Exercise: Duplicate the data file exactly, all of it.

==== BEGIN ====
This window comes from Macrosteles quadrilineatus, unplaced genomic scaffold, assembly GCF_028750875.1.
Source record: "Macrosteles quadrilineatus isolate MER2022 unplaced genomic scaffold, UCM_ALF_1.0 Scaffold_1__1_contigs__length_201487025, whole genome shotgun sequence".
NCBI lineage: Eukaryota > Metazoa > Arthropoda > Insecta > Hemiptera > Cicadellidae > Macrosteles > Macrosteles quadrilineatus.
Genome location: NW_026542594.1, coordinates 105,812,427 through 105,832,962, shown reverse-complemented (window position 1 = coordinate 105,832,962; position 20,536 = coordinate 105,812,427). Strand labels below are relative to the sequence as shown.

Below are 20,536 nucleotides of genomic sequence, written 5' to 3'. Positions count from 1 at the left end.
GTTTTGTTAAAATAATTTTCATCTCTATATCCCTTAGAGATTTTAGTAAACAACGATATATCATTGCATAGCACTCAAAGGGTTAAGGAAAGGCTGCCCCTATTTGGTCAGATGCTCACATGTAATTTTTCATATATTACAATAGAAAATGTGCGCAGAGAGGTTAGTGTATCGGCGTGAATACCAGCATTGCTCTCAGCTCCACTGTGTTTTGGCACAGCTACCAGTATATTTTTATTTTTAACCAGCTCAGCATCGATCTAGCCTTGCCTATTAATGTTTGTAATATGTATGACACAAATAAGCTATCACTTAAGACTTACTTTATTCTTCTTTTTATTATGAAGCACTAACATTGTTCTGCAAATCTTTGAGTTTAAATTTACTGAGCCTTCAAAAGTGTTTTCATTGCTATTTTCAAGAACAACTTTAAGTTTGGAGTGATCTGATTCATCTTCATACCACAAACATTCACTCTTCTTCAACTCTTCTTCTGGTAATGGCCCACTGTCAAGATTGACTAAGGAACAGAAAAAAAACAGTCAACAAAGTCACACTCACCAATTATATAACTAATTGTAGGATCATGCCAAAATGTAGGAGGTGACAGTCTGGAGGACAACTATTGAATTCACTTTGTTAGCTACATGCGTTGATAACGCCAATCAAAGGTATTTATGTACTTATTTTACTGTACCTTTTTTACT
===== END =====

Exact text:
This window comes from Macrosteles quadrilineatus, unplaced genomic scaffold, assembly GCF_028750875.1.
Source record: "Macrosteles quadrilineatus isolate MER2022 unplaced genomic scaffold, UCM_ALF_1.0 Scaffold_1__1_contigs__length_201487025, whole genome shotgun sequence".
NCBI lineage: Eukaryota > Metazoa > Arthropoda > Insecta > Hemiptera > Cicadellidae > Macrosteles > Macrosteles quadrilineatus.
Genome location: NW_026542594.1, coordinates 105,812,427 through 105,832,962, shown reverse-complemented (window position 1 = coordinate 105,832,962; position 20,536 = coordinate 105,812,427). Strand labels below are relative to the sequence as shown.

Below are 20,536 nucleotides of genomic sequence, written 5' to 3'. Positions count from 1 at the left end.
GTTTTGTTAAAATAATTTTCATCTCTATATCCCTTAGAGATTTTAGTAAACAACGATATATCATTGCATAGCACTCAAAGGGTTAAGGAAAGGCTGCCCCTATTTGGTCAGATGCTCACATGTAATTTTTCATATATTACAATAGAAAATGTGCGCAGAGAGGTTAGTGTATCGGCGTGAATACCAGCATTGCTCTCAGCTCCACTGTGTTTTGGCACAGCTACCAGTATATTTTTATTTTTAACCAGCTCAGCATCGATCTAGCCTTGCCTATTAATGTTTGTAATATGTATGACACAAATAAGCTATCACTTAAGACTTACTTTATTCTTCTTTTTATTATGAAGCACTAACATTGTTCTGCAAATCTTTGAGTTTAAATTTACTGAGCCTTCAAAAGTGTTTTCATTGCTATTTTCAAGAACAACTTTAAGTTTGGAGTGATCTGATTCATCTTCATACCACAAACATTCACTCTTCTTCAACTCTTCTTCTGGTAATGGCCCACTGTCAAGATTGACTAAGGAACAGAAAAAAAACAGTCAACAAAGTCACACTCACCAATTATATAACTAATTGTAGGATCATGCCAAAATGTAGGAGGTGACAGTCTGGAGGACAACTATTGAATTCACTTTGTTAGCTACATGCGTTGATAACGCCAATCAAAGGTATTTATGTACTTATTTTACTGTACCTTTTTTACT